Bioethics Forum Essay
Vaccine Hesitancy Is No Excuse for Systemic Racism
As students, professors, and practitioners of medicine, we know that teachable moments are often found outside the classroom walls. We have seen that Black and brown communities are disproportionately impacted by Covid-19. But juxtaposing these disparities with vaccination rates is even more disturbing. Fewer vaccines are going to Black people.
While it’s easy to fall back on vaccine hesitancy as an excuse, systemic racism is to blame. For those of us who are students, it is our particular responsibility to demand a lasting change in course in the profession we will one day lead.
Many city and state health departments partnered with hospitals and private organizations to facilitate distribution of Covid-19 vaccines. Philly Fighting Covid (PFC) is a nonprofit turned for-profit that is now infamous for its failure to live up to its end of one such deal in Philadelphia. PFC’s website allowed anyone to sign up for vaccine appointments regardless of eligibility. The organization’s vaccination clinics frequently turned away eligible 85- and 95-year-olds because of overbooking. At the same time, PFC’s CEO, Andrei Doroshin, admitted to taking vaccines home with him to administer to his girlfriend.
In his pitch to Philadelphia, Doroshin emphasized equitable vaccine distribution to underserved communities, a focus Philadelphia Mayor Jim Kenney has vocally supported. However, pre-established organizations working on pandemic response in those same communities were ignored. One such organization, the Black Doctors COVID-19 Consortium, was started by Ala Stanford, a Black surgeon. Dr. Stanford has prioritized administering vaccines in Black communities on the basis of partnerships with trusted, local organizations. Her team has prior public health experience; Doroshin’s had none.
Kenney only partnered with the Black Doctors COVID-19 Consortium after PFC’s public fall from grace. The PFC scandal might further fuel mistrust and vaccine hesitancy in those same communities that the city of Philadelphia’s administration should be serving. Institutional failures can and do increase reluctance to get vaccinated.
Although major media focuses on mistrust of the Covid-19 vaccine among Black people as an explanation for low vaccination rates in those same communities, the American medical system mistreats Black Americans, not just historically but also in our own day. This is evidenced by the disproportionate burden from Covid-19 that is borne by Black and brown communities. Furthermore, the underfunding of public health leads to fewer interventions prioritizing the health of these communities. Underfunding propagates the notion that Black lives do not matter.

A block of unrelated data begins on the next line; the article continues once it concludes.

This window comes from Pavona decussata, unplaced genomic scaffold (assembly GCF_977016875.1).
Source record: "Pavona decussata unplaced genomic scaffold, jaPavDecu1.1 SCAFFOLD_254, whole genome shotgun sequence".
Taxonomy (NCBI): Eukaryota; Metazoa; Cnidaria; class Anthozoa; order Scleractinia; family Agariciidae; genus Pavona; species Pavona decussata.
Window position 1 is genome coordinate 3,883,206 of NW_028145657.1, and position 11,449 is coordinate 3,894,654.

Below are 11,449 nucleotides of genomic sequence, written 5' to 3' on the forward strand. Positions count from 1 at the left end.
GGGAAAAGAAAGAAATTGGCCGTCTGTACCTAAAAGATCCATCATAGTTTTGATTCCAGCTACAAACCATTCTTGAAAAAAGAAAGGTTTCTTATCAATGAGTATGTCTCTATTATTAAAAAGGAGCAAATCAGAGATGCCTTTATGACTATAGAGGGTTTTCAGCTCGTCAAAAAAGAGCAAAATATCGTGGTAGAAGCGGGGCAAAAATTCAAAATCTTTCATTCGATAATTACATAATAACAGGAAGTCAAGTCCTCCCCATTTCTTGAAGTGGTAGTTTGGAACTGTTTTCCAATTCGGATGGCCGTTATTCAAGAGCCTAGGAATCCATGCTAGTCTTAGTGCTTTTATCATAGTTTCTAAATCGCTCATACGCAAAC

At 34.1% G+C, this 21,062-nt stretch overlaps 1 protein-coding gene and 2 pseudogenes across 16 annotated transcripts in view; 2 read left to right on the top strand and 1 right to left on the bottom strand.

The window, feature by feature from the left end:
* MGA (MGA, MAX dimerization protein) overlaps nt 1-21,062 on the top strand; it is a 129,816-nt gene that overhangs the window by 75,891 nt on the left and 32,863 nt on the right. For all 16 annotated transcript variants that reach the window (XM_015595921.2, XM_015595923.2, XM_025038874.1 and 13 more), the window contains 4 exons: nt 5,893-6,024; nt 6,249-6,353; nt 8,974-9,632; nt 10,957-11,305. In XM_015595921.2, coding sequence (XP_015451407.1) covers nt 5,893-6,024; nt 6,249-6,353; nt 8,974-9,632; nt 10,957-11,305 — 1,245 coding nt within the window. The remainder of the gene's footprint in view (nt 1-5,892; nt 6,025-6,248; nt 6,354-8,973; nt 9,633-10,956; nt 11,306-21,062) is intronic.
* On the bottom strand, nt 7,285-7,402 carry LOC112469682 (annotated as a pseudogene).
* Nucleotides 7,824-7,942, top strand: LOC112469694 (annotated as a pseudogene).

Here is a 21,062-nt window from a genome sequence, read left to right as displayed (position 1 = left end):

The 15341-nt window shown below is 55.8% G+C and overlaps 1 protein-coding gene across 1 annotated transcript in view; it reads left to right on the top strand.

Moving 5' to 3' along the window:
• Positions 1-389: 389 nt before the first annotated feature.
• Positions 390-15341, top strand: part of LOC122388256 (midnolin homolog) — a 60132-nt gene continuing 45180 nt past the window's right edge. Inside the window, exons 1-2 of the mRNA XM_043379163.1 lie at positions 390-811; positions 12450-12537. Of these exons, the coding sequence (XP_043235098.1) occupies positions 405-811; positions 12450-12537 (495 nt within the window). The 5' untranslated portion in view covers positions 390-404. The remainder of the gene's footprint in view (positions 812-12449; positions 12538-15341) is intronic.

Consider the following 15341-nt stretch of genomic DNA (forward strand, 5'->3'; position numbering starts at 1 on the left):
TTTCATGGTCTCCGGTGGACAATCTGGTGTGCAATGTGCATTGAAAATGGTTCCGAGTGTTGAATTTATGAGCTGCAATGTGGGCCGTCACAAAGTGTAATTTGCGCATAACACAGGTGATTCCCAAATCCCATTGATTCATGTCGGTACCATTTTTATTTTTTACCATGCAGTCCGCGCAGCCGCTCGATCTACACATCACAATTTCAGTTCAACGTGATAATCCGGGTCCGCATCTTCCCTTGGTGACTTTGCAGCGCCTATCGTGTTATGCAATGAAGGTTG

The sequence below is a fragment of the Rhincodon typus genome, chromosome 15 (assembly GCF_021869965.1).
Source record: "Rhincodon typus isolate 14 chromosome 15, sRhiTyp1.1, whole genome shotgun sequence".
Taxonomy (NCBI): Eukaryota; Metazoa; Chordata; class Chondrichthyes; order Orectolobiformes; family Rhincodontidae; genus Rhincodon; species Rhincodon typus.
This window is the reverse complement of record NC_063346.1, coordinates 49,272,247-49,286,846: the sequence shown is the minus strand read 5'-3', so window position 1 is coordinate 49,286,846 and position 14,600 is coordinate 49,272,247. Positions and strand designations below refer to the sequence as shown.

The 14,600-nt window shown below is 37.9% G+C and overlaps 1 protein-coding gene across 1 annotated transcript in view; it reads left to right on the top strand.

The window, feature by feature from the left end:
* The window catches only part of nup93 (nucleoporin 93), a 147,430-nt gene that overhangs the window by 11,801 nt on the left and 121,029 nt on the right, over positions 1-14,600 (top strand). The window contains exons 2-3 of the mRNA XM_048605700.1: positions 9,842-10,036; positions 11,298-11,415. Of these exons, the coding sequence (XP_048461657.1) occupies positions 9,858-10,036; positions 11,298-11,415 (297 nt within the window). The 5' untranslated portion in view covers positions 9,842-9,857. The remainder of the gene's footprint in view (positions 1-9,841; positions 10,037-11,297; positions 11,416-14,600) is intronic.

The sluggish vaccine distribution process has moved through Phase 1 and into Phase 2. Once the vaccination window for a particular phase has passed, those who qualified but were not vaccinated are often labeled hesitant. Though rates of Covid-19 infection and death are disproportionately higher in non-white communities, white people have received a majority of vaccine doses. Many vaccine distribution centers are located far away from Black neighborhoods and white individuals are flooding vaccination sites in predominantly Black communities, creating further access barriers.
It is important to place the burden of “trust” where it belongs. The medical system has proven itself untrustworthy and remains so. PFC did not exist in a vacuum; across the U.S., similar stories are emerging of Black Americans eligible for the vaccine but unable to receive it.
It is understandable that Black Americans display “healthy mistrust” of institutions that mistreat them. But this cannot be an excuse for vaccine maldistribution. Local and federal governments must stop confusing hesitancy for policy failures.
Many communities are home to organizations like the Black Doctors COVID-19 Consortium. Vaccination programs should partner with these organizations, not with for-profit groups that lack understanding or history serving Black people. Governments and hospitals must align with community members who are trusted, respected, and qualified to craft vaccine distribution plans and allow them to spearhead the distribution. Within these plans, there must be explicit prioritization for vaccine distribution by race, with Black people at the forefront. Prioritizing just by age or just by occupation leaves many high-risk people behind.
It is easy to scapegoat poor vaccination rates on individuals’ hesitancy and mistrust rather than on the policy failures that have led to massive racial disparities in vaccine distribution. However, in order to guarantee Black communities the vaccine doses they need, we must shift from blaming individuals to implementing equitable policies that place the utmost importance on the needs and health of Black people.
As advocates for health equity, we commit to understanding narratives as thick stories rather than thin recitations of history’s patterns of discrimination. Not only do we commit to teaching, knowing, and sharing these stories but we recognize that, as leaders in our professions, it is up to us to define and carry out our standards for professional ethics and health equity. Most importantly, we will hold privilege accountable when we see it driving policy and demand meaningful, lasting change.
Carissa Lawrence is a PhD student at the Johns Hopkins School of Nursing, Twitter: @LaborofLoveCNM. Divya Manoharan is an MD student at the Johns Hopkins School of Medicine. Zackary Berger, MD, PhD, is an associate professor of medicine at the Johns Hopkins School of Medicine, Twitter: @DrZackaryBerger. Karla Holloway, PhD, is the James B. Duke Professor of English at Duke University and a Hastings Center fellow, Twitter: @ProfHolloway.